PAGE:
"To know him was to love him for his personal charm and ability as a teacher.  His untiring instructions laid the foundation for the leading photographers of today."  Quote from former student of W. S. Lively published in The Southeastern Photo News in June 1936.

The old three story gothic structure in McMinnville which originally was Cumberland Female Academy, stretching across the hill at the North end of College Street and almost the entire length of Donnell Street in 1904 became the home and symbol of W. S. Lively's world renowned Southern School of Photography.  The Southern School of Photography, which existed for 25 years, emerged as an extraordinary educational endeavor due to the enormous photographic talents and vibrant personality of its founder W. S. Lively.  On January 4, 1928, the school was destroyed by fire, started from an overheated coal stove.

William Spencer Lively was born in McMinnville on November 19, 1855. He grew up in the white frame Lively home on East Main Street just west of the railroad.  His father, J.P. Lively, was a proprietor of a flourishing undertaking and furniture business located halfway between the Lively house and the Courthouse Square.  This building is in the process of being restored and will become the permanent home of the Southern School of Photography Museum in the future.   The LIVELY inscription still exists on the front of the building today.  The Heritage Alliance and Main Street McMinnville are working on this major project along with many others.  The First National Bank of McMinnville owned the building, which resides next door to the bank, for many years in case the bank wanted to expand in the future.  The building was empty and deteriorating.  When the bank learned that  the Heritage Alliance wanted to have the building restored, the Board of Directors donated the building to the Heritage Alliance in 1999.  The Heritage Alliance did not have the funds to restore the building, so the organization sold it to Karen Kerce, a woman who had restored more than 30 homes in Nashville.   She has replaced the roof and performed the necessary construction to date which secure the building from further deterioration  until the funds can be raised for the permanent museum home.

One of his earliest memories was  visiting a photographic studio darkroom with his grandmother.  As a teenager he set up a tent studio in the front yard of the Lively home and made tintypes of passersby every Saturday morning.  Picture taking became an obsession with young Lively. It became his career by the age of twenty.  He married Lela Jones and had three children, Lee, Nancy and Joe and also took over management of the Lively furniture store and opened a photographic studio on the top floor of the furniture store.  In 1900, he founded the regional photographic association, know as the Kentucky-Tennessee Association.  Lively became known as a genius in the photographic world and was well respected by all in the industry.   Following the death of his wife, Lela, Dad married Ethel Cook, and in 1922, Ethel gave birth to Dad's fourth child, W.S. "Billy" Lively, Jr.    Billy Lively, a pharmacist in McMinnville, has so graciously loaned us photographs taken by his father, camera's and personal effects to display in the museum.  Included in these photographs, is one of the three remaining life-size photographs of Dr. Meadows, taken with his invention of the largest camera.    Dad Lively retired at age 75.  Throughout his retirement years Dad graciously accepted the many accolades, which were appropriately bestowed on him for having served his profession so well and for so long.  The tribute that may have meant the most to him, however, was not related to his photographic career.  On October 6, 1939, the McMinnville-Tullahoma High School Football Game was dedicated to Lively.  A record crowd attended Dad Lively Night and cheered McMinnville to a 14-6 victory.  The halftime tribute to Dad included the following:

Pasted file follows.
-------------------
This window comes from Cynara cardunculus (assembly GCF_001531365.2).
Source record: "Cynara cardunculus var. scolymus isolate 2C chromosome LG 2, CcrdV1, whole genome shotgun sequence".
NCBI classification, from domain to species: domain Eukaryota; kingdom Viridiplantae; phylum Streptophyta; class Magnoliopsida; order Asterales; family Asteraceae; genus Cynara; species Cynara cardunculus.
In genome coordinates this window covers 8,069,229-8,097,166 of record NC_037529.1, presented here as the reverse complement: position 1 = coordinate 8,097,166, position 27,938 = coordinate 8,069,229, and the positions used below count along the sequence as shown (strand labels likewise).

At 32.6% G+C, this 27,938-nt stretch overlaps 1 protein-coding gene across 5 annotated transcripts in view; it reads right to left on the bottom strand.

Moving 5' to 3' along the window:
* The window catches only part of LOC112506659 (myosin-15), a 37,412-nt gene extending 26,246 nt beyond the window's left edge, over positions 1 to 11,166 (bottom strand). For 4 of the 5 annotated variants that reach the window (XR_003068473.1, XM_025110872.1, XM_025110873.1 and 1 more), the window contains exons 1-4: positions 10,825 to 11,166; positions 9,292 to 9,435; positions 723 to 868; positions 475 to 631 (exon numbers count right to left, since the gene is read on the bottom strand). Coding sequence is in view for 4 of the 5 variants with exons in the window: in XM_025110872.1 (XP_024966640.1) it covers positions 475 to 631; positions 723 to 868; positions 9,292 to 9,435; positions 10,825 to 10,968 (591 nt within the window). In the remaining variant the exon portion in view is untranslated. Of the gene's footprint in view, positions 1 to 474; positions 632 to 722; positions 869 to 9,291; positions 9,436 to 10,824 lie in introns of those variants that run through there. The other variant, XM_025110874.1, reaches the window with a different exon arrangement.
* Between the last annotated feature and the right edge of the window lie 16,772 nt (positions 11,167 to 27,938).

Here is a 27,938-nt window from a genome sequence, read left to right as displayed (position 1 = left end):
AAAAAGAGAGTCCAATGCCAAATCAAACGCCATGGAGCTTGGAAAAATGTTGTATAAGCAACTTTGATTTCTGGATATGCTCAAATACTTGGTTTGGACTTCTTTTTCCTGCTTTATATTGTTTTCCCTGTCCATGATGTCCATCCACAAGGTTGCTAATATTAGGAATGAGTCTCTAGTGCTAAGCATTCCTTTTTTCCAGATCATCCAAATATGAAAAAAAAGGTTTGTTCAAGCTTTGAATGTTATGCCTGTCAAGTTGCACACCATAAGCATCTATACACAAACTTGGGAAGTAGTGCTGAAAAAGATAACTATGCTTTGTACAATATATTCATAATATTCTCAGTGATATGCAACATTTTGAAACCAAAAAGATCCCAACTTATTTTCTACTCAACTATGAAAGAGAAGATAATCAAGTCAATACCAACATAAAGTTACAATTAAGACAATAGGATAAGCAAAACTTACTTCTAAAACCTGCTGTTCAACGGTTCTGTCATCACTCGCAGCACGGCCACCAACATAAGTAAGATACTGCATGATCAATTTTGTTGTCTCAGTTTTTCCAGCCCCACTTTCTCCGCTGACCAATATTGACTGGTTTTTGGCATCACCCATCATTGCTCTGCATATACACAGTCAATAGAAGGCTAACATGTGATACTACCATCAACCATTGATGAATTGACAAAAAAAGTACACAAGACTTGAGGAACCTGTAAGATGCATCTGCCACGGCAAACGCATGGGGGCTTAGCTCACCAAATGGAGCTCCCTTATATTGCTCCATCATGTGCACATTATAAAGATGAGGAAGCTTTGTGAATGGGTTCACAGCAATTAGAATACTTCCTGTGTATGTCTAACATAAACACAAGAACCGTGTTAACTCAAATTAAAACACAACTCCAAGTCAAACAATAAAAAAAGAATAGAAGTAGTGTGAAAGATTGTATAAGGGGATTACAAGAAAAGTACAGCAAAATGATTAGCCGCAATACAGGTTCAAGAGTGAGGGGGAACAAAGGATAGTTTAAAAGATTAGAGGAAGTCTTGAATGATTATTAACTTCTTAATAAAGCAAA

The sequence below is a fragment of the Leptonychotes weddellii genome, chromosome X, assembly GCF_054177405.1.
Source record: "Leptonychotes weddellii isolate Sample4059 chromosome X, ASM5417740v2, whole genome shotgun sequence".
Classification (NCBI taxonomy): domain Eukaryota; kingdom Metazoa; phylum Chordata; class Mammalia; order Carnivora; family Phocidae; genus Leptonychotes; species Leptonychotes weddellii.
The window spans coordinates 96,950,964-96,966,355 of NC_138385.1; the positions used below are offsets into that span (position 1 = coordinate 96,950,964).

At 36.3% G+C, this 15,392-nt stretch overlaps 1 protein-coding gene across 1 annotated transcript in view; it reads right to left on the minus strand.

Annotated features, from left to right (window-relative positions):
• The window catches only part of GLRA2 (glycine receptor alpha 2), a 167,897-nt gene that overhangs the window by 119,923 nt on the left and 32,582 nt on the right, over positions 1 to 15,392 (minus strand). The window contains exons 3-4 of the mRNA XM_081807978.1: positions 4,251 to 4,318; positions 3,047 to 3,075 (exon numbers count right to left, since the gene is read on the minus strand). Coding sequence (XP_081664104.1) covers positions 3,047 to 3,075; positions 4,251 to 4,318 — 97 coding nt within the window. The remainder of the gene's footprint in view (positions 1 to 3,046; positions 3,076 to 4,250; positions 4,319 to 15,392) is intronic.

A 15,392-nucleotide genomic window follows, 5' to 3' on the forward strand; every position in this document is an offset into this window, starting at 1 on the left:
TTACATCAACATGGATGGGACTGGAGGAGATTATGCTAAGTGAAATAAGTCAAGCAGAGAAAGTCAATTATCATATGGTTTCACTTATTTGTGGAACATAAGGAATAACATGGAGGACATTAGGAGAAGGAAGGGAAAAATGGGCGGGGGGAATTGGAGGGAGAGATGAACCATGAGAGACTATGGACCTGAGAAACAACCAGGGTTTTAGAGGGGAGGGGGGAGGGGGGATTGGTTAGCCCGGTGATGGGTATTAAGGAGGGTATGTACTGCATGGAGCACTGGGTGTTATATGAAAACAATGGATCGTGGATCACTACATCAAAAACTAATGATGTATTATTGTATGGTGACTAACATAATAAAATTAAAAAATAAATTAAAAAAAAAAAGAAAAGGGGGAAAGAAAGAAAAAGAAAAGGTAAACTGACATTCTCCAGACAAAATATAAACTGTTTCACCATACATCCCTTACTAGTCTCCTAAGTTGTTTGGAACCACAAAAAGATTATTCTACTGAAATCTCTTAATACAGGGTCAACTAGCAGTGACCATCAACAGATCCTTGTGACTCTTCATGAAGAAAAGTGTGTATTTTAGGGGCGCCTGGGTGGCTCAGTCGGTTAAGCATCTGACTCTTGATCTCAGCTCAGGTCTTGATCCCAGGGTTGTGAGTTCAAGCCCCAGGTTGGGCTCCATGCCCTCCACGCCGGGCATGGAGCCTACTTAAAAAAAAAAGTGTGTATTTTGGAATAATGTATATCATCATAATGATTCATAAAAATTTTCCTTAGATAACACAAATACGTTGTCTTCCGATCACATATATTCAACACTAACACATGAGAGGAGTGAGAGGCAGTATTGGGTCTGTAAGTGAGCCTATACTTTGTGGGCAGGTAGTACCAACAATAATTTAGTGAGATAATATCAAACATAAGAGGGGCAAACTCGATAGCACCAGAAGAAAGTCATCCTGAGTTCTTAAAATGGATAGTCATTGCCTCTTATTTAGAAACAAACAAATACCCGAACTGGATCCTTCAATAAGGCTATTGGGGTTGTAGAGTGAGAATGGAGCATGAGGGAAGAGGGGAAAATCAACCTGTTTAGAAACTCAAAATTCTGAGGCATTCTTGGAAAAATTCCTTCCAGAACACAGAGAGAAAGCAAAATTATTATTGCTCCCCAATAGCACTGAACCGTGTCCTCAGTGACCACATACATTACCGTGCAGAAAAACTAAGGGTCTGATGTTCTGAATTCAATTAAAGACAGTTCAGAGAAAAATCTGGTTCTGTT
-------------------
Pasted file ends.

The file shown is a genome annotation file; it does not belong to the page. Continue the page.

"He is not a young man in years but his spirit will grow old because he takes an interest in youthful affairs.  Mr. Lively has never lost interest in his love for mankind and he is making the evening of his life both useful and beautiful.  We honor him as a man, a friend, as a loyal booster and as a good sport.  I nominate Dad Lively as not only McMinnville's number one football fan, but it's number one citizen." 

W.S. Lively died October 26, 1944, at age eighty eight.  He was born in McMinnville; he died in McMinnville.    As a measure of his national prominence, his death was reported in the November 6, 1944, issue of TIME magazine.  He was proclaimed by the photographic world as the Dean of American Photographers.  He was a genuine photographic artist who produced pictures at the beginning of the twentieth century, which are unsurpassed today as examples of the art of portraiture.  Dad Lively served his profession and humanity with a vigor and ingenuity of rare quality. 

One of Dad's many beloved school classes, shown below, pose for a picture at the Southern School of Photography:

In a featured article in 1936, the Southern Standard said, "Few citizen's of McMinnville fully realize Mr. Lively's contribution to the advancement of photographic art.  Today, in every state in the Union and many corners of the world will be  found studios owned or conducted by students from his institution.  "

Information contained in this article are taken from the book, W.S. Lively & The Southern School of Photography, written in 1984 by Pat Bonner (Bigbee) and Charles Nunley for The Warren County Historical Society and published by Womack Printing Co., Inc. McMinnville, Tennessee.

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This page last updated February 1, 2012